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Food & Wine: France through Bordeaux & the Loire Valley11 days from $2,749 (USD)
Get a taste of the country’s renowned regions in the west.
Gorgeous, historic France hardly needs an introduction. The foremost world travel destination for the last 20 years shows no signs of experiencing a letup in its well-deserved, tremendous popularity. From the glittering cultural mecca that is Paris to the sun-dappled Cote d’Azur and the sweeping green valley of the Loire, the geographic and cultural diversity of this European powerhouse ensures that every traveler will find something to capture their heart.
It’s almost easier to list the things for which France is not known than to attempt cataloguing its formidable assortment of attractions. The country is a gastronomic powerhouse known for some of the most exquisite cuisine in the world. Its cities are prosperous, cultured, and riddled with art, history, and entertainment; its countrysides are textbook examples of pastoral perfection. The French beaches are prized as sun-drenched playgrounds for the rich and famous, and the mountains offer world-class winter sporting. Its history spans thousands of years, its culture is cutting-edge, and its fashions lead the world. Historically, it has birthed countless luminaries of philosophy, literature, arts, and intellectualism.
The scope of your French adventure will be limited only by your imagination! Whether you prefer sedate afternoons whiling away the hours at a cozy little bistro watching the world go by or strutting your stuff on the shore at a packed beach resort, you are sure to find it here. You can hike the hills, shop for couture, seek the face of God, or lose yourself at an all-night dance party. Singles and lovers, old and young, families and business travelers will all find a bit of France waiting to connect with them like the perfect fit of a puzzle piece.
Top Sights in France
A world unto itself awaits in enormous, exquisite Paris. The City of Lights is packed wall-to-wall with famous attractions and sights, but its hidden treasures could fill a guidebook all by themselves. The obvious heart of the city is the illuminated, soaring Eiffel Tower. Take the lift or brave the stairs for a birds-eye view of the city spread out below, snap pictures, and pick up souvenirs from the vendors hawking their wares at the base. Then it’s off to the glittering crystal pyramid through which you enter the Louvre, home of the Mona Lisa among countless other priceless works. You’ll pass beneath the iconic Arc de Triomphe on your way to the Champs-Élysées, the chestnut-lined “most beautiful avenue in the world” Pause for a moment of reflection at the Notre Dame cathedral or to gawk at the stained-glass masterpieces of Ste-Chapelle. Catch dinner at a classic bistro with chalk menus, checkered tablecloths, and tight seating, and cap it off with a peek at the can can girls of the Moulin Rouge! There’s Disneyland Paris and the glittering palace of Versailles as well. Paris is a shock to the system, a jolt of raw human energy, full of beauty so profound it’s physically affecting.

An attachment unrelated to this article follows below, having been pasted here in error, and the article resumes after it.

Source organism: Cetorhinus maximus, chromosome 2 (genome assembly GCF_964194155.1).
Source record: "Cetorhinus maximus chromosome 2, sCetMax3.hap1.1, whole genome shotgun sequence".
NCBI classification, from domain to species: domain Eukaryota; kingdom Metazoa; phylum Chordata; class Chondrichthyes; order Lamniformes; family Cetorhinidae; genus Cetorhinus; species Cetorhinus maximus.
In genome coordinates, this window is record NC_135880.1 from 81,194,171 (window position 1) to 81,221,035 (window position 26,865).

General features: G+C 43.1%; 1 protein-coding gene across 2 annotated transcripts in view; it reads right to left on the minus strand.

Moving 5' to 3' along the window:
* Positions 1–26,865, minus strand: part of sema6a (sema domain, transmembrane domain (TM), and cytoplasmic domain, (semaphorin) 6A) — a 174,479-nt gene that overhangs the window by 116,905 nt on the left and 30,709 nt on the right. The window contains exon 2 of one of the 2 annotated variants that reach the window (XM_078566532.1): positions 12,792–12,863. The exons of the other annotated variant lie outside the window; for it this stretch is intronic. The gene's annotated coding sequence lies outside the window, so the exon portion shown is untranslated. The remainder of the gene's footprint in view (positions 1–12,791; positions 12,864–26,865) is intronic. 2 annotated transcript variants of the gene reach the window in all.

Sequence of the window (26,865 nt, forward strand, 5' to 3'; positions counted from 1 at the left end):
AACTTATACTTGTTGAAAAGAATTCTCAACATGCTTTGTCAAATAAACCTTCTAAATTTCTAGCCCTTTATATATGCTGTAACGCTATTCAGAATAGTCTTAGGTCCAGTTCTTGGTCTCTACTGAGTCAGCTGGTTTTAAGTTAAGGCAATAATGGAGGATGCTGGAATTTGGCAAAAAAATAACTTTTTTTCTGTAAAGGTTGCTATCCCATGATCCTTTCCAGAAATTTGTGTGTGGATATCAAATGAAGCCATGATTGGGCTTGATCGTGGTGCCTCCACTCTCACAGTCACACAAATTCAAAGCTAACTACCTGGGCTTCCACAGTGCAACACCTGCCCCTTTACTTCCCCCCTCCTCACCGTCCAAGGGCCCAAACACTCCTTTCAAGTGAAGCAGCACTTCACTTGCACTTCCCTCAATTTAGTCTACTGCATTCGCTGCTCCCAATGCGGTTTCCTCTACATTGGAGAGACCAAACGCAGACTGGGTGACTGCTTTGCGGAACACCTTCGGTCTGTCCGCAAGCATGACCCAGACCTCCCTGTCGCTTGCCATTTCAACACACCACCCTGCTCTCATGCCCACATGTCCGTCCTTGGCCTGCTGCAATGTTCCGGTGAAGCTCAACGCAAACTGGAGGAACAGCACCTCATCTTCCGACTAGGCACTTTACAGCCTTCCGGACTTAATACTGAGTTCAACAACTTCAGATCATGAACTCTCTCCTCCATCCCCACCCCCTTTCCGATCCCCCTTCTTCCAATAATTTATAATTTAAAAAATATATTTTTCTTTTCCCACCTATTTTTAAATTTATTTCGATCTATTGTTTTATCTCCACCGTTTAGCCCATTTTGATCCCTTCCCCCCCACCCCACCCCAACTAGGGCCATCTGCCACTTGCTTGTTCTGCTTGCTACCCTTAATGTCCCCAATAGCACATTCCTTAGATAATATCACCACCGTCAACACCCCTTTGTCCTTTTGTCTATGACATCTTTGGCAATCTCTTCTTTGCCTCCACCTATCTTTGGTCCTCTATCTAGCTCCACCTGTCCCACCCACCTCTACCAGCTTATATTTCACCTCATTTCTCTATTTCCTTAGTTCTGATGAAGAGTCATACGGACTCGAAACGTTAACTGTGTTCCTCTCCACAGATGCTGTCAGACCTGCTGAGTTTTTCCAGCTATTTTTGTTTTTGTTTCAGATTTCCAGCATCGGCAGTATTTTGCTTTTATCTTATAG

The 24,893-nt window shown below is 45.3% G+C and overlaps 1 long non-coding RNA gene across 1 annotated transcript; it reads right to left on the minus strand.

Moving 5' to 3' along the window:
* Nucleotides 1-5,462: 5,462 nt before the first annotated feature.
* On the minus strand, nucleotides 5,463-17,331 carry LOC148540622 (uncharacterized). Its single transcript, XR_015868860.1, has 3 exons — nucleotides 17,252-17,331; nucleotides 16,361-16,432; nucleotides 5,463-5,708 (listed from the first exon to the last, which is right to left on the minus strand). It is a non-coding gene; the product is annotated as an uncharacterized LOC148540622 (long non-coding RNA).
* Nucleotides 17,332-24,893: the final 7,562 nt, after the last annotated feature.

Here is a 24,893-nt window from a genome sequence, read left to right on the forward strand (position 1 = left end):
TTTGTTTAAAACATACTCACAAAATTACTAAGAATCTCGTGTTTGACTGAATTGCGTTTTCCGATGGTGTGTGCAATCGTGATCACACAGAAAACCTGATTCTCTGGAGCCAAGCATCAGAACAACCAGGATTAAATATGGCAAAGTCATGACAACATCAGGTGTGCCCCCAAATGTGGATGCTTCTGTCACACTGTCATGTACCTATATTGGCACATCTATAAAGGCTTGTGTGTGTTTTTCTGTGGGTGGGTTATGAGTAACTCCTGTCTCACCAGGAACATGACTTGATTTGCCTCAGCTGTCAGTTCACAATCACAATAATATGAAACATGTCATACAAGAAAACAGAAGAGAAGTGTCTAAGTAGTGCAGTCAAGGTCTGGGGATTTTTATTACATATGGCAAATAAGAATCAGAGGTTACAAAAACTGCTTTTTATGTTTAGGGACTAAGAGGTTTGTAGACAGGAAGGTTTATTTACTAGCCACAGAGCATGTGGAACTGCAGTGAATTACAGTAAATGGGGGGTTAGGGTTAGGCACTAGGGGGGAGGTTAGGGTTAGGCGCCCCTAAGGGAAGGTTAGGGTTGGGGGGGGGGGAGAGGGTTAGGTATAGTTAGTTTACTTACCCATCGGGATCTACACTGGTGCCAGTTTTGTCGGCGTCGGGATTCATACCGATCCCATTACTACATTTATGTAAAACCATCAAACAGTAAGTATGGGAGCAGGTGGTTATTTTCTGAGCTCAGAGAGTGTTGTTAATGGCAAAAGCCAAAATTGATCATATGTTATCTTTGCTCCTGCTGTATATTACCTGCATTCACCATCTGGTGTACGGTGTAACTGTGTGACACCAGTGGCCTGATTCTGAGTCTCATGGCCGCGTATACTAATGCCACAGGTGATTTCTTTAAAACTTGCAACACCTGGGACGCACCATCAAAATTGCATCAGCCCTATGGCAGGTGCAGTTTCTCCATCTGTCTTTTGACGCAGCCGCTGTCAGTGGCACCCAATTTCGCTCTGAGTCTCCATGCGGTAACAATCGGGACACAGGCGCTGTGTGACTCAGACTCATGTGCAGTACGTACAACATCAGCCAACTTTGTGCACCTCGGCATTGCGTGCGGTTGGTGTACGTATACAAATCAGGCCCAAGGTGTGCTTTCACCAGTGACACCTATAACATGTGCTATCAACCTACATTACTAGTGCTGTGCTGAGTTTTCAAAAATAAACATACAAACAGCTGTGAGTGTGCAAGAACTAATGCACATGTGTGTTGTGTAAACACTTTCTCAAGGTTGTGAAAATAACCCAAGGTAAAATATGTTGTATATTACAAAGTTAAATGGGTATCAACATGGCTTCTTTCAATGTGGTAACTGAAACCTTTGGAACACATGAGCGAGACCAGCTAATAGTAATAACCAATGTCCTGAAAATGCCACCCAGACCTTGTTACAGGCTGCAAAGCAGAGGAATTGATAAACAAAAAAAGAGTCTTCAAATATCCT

The Three Corniches of Nice wrap from Nice to Monaco, and then on to Italy. These famed coastal roads attract daredevils and sightseers alike to marvel at their hairpin turns and precarious views of Europe’s best-known coastline. Nice is the fun, fashionable “Queen of the Riviera,” a destination ubiquitous to those who seek the good life. You’ll draw deep breaths of the invigorating Mediterranean air as you explore the land of Hitchcock and Grace Kelly, and let your sense of beauty run wild as you stroll the waterfront promenade. Lace up your walking shoes to explore Place Rossetti (no cars allowed!), where a grand fountain and a beautiful cathedral lend a classic provincial feel to the town. Try the ice cream—it is delicious! You can also climb the cliffs, as locals do, for a majestic view of the stony beach below.
Situated on the border of the English Channel, history remembers Normandy as the site of the Allied D-Day invasion during World War II in 1944. Today, the beaches of Normandy welcome countless visitors fascinated by their historical significance. A cemetery and memorial dedicated to those who lost their lives during the invasion make for a sobering visit, but one appropriate to the gravity of the situation. Otherwise, the beaches are tranquil and the seaside villages picturesque. The foremost visual landmark in Normandy is Mont St. Michel, a UNESCO World Heritage Site located on a rocky island off the lower coast that Gallic mythology held to be a sea tomb for the souls of the dead. This medieval town (accessible only by a long man made causeway) is dominated by a huge, beautiful Benedictine Abbey that was used as a prison during the Revolution.
The treasures of the earth are celebrated in bountiful Provence. Sweet summer garlic, juicy ripe melons, and world-famous black truffles abound in season here. The markets swell with fresh produce, and perhaps no market anywhere is quite as well known as that of Aix-en-Provence. Stock up on toothsome veggies, fresh and dried herbs, scores of olive varieties, and flavored oils. Fruits of the sea come plentifully as well. Down by the port one can find fish caught within the same day. It should go without saying that fantastic dining is a huge part of any traveler’s “to do” list when in Provence. Sleepy traditional villages, stunning lavender fields, and marvels like Carmague National Park put the topper on Provence’s well-deserved reputation for natural wonders of all kinds.
The Loire Valley